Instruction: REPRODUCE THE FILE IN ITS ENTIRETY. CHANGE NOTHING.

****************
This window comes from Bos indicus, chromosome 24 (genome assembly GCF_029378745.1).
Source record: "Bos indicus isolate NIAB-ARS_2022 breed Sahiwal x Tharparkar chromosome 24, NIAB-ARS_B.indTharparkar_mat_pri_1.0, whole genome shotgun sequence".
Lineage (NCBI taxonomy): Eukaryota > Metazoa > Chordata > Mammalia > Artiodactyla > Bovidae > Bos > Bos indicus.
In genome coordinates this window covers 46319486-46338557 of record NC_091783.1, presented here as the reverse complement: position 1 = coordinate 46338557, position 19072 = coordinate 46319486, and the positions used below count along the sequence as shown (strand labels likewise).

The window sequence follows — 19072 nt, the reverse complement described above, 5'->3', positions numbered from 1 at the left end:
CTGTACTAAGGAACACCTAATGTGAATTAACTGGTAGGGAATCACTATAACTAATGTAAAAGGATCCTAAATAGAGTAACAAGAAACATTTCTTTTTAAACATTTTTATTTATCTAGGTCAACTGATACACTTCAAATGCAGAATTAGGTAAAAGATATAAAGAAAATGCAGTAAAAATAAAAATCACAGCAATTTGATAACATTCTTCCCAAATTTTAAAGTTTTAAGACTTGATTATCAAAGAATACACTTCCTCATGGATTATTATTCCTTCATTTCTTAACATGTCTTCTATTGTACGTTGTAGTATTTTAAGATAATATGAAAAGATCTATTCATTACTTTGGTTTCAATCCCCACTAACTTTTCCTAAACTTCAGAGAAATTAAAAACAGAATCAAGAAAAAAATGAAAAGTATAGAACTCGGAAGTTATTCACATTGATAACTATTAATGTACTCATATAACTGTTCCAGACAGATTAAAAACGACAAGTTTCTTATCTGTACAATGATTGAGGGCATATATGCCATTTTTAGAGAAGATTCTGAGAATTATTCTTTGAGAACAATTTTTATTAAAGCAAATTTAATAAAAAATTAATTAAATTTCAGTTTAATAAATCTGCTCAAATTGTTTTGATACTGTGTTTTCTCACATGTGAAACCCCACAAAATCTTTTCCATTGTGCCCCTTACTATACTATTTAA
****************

This window comes from Bos indicus, chromosome 24 (genome assembly GCF_029378745.1).
Source record: "Bos indicus isolate NIAB-ARS_2022 breed Sahiwal x Tharparkar chromosome 24, NIAB-ARS_B.indTharparkar_mat_pri_1.0, whole genome shotgun sequence".
Lineage (NCBI taxonomy): Eukaryota > Metazoa > Chordata > Mammalia > Artiodactyla > Bovidae > Bos > Bos indicus.
In genome coordinates this window covers 46319486-46338557 of record NC_091783.1, presented here as the reverse complement: position 1 = coordinate 46338557, position 19072 = coordinate 46319486, and the positions used below count along the sequence as shown (strand labels likewise).

The window sequence follows — 19072 nt, the reverse complement described above, 5'->3', positions numbered from 1 at the left end:
CTGTACTAAGGAACACCTAATGTGAATTAACTGGTAGGGAATCACTATAACTAATGTAAAAGGATCCTAAATAGAGTAACAAGAAACATTTCTTTTTAAACATTTTTATTTATCTAGGTCAACTGATACACTTCAAATGCAGAATTAGGTAAAAGATATAAAGAAAATGCAGTAAAAATAAAAATCACAGCAATTTGATAACATTCTTCCCAAATTTTAAAGTTTTAAGACTTGATTATCAAAGAATACACTTCCTCATGGATTATTATTCCTTCATTTCTTAACATGTCTTCTATTGTACGTTGTAGTATTTTAAGATAATATGAAAAGATCTATTCATTACTTTGGTTTCAATCCCCACTAACTTTTCCTAAACTTCAGAGAAATTAAAAACAGAATCAAGAAAAAAATGAAAAGTATAGAACTCGGAAGTTATTCACATTGATAACTATTAATGTACTCATATAACTGTTCCAGACAGATTAAAAACGACAAGTTTCTTATCTGTACAATGATTGAGGGCATATATGCCATTTTTAGAGAAGATTCTGAGAATTATTCTTTGAGAACAATTTTTATTAAAGCAAATTTAATAAAAAATTAATTAAATTTCAGTTTAATAAATCTGCTCAAATTGTTTTGATACTGTGTTTTCTCACATGTGAAACCCCACAAAATCTTTTCCATTGTGCCCCTTACTATACTATTTAA